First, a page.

Turning to Google sounds easy in theory, but it's pretty unlikely that going to Google's homepage will answer your question. Instead, a huge part of being a good developer is coming up with a reasonably effective twenty- to fifty-character description of your problem.

20–50 letters isn't a lot of room to communicate the problem. And searches like, “my app doesn't work anymore” might be 26 letters, but won't lead you any closer to a meaningful solution to your problem.

Before you are able to use the internet to solve your problems, you need to fully understand the problem first.

The most important skill that software developers cultivate over time is the ability to solve problems using two specific steps:

  • First, fully understanding the problem with your code.
  • Second, looking for the solution to the problem based on your understanding.

It's far too common to look for the solution to a problem before you fully understand it, and doing so will likely be a frustrating process. If you encounter an error message you've never seen before, a quick search for the text of the message can give you a lot of the context around the problem.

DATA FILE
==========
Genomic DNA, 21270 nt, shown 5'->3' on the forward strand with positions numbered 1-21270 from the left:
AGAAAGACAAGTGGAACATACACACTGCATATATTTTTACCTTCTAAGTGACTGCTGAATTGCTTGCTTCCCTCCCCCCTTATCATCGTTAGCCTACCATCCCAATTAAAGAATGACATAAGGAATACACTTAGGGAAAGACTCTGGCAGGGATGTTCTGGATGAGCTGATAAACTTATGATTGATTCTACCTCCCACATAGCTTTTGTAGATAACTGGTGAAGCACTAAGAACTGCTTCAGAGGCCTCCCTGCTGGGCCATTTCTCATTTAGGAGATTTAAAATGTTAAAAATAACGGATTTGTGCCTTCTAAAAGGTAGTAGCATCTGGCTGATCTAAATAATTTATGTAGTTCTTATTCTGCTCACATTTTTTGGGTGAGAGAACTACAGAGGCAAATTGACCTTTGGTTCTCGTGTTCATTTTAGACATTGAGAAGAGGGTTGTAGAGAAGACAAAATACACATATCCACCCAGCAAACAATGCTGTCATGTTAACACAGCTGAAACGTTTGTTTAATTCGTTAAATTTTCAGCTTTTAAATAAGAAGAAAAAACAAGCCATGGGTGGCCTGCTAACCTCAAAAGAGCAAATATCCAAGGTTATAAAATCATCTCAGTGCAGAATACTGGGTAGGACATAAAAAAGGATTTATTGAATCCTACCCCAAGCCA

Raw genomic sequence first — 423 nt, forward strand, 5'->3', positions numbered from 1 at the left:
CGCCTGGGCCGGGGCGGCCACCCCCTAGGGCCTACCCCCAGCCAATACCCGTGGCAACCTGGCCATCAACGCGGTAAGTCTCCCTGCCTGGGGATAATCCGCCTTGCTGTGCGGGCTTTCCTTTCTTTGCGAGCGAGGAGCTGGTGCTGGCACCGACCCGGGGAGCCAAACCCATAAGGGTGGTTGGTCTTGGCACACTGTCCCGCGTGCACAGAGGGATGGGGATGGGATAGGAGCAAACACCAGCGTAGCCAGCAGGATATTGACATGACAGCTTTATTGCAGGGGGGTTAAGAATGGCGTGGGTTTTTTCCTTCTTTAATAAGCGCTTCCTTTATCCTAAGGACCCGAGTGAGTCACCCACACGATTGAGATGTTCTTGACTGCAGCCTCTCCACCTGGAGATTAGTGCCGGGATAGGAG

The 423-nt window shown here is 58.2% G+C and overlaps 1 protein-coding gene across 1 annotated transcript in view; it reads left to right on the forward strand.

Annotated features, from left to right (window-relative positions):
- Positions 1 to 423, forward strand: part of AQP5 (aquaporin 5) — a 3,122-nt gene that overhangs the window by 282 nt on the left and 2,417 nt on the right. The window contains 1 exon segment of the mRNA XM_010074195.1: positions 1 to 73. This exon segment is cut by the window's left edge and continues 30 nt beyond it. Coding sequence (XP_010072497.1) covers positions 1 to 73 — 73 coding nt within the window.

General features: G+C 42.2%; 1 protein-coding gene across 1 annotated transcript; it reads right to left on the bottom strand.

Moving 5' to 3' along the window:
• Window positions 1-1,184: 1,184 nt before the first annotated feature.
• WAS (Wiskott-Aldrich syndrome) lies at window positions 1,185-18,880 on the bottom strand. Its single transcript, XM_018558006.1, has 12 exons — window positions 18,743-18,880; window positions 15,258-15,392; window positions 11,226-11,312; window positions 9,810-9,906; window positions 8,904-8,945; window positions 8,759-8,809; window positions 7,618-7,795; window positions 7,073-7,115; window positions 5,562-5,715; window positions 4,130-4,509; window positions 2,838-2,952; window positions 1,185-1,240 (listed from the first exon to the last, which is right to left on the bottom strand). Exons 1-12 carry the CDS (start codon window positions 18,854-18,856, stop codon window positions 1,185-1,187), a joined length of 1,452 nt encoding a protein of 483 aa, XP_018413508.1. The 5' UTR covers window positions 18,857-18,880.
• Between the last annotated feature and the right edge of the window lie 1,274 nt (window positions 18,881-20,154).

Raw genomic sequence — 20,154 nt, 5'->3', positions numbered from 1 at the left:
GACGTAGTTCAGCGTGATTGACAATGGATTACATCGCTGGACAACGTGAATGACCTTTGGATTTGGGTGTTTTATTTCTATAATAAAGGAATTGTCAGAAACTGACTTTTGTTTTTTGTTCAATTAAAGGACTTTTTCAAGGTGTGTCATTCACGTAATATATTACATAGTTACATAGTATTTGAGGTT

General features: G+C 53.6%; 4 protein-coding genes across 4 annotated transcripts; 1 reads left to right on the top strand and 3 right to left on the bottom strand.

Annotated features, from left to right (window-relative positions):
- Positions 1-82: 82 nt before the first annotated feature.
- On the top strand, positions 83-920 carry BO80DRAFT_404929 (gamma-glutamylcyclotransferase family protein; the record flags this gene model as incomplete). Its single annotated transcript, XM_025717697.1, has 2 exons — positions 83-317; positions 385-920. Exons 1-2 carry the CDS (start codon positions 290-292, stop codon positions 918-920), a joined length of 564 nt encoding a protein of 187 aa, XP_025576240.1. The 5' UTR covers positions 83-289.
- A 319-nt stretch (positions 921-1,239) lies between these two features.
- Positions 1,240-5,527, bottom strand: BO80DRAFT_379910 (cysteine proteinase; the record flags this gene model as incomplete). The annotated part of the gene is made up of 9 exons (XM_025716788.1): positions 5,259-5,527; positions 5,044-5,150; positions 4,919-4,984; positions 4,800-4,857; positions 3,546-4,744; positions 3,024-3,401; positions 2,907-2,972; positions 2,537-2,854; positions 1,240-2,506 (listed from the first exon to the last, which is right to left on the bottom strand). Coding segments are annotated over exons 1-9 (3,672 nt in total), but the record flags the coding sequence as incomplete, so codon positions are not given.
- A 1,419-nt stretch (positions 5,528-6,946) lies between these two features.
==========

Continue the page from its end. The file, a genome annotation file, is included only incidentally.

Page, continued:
When writing complex algorithms and business logic, there is one specific problem that will account for nearly every single error message you'll see.

And this problem plagues both those starting out and people who have been programming for decades.

It is incredibly common to think your computer program is doing one thing when it's actually doing something else.

It's your job as a programmer to make no assumptions about what your program is doing, and use all the tools available to you to verify that each of the many assumptions you have about how your program is working is true.

  • Thinking that a variable is set to one thing when it's actually something else is very common.
  • Thinking a certain method returns a certain value when it actually returns a different one is common, too.
  • Thinking a function does one thing when it does something different altogether is another common one.